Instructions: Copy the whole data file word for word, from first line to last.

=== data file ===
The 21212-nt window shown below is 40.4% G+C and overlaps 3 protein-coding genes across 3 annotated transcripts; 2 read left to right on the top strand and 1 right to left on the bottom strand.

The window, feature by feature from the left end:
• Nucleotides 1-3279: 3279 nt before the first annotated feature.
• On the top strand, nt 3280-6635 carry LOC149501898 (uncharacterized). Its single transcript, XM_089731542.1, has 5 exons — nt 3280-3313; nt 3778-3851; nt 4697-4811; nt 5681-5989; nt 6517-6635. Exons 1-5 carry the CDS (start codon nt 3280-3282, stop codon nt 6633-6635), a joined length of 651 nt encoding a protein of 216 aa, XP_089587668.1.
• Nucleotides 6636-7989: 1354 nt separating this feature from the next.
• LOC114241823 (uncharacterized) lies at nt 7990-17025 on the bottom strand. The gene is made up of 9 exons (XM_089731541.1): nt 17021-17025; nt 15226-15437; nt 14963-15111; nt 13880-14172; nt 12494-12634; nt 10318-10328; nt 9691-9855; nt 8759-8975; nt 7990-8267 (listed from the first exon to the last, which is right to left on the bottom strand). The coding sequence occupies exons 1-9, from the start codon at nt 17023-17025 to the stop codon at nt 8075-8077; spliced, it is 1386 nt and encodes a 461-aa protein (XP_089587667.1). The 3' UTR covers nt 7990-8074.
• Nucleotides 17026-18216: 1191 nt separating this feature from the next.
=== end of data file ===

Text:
The 21212-nt window shown below is 40.4% G+C and overlaps 3 protein-coding genes across 3 annotated transcripts; 2 read left to right on the top strand and 1 right to left on the bottom strand.

The window, feature by feature from the left end:
• Nucleotides 1-3279: 3279 nt before the first annotated feature.
• On the top strand, nt 3280-6635 carry LOC149501898 (uncharacterized). Its single transcript, XM_089731542.1, has 5 exons — nt 3280-3313; nt 3778-3851; nt 4697-4811; nt 5681-5989; nt 6517-6635. Exons 1-5 carry the CDS (start codon nt 3280-3282, stop codon nt 6633-6635), a joined length of 651 nt encoding a protein of 216 aa, XP_089587668.1.
• Nucleotides 6636-7989: 1354 nt separating this feature from the next.
• LOC114241823 (uncharacterized) lies at nt 7990-17025 on the bottom strand. The gene is made up of 9 exons (XM_089731541.1): nt 17021-17025; nt 15226-15437; nt 14963-15111; nt 13880-14172; nt 12494-12634; nt 10318-10328; nt 9691-9855; nt 8759-8975; nt 7990-8267 (listed from the first exon to the last, which is right to left on the bottom strand). The coding sequence occupies exons 1-9, from the start codon at nt 17023-17025 to the stop codon at nt 8075-8077; spliced, it is 1386 nt and encodes a 461-aa protein (XP_089587667.1). The 3' UTR covers nt 7990-8074.
• Nucleotides 17026-18216: 1191 nt separating this feature from the next.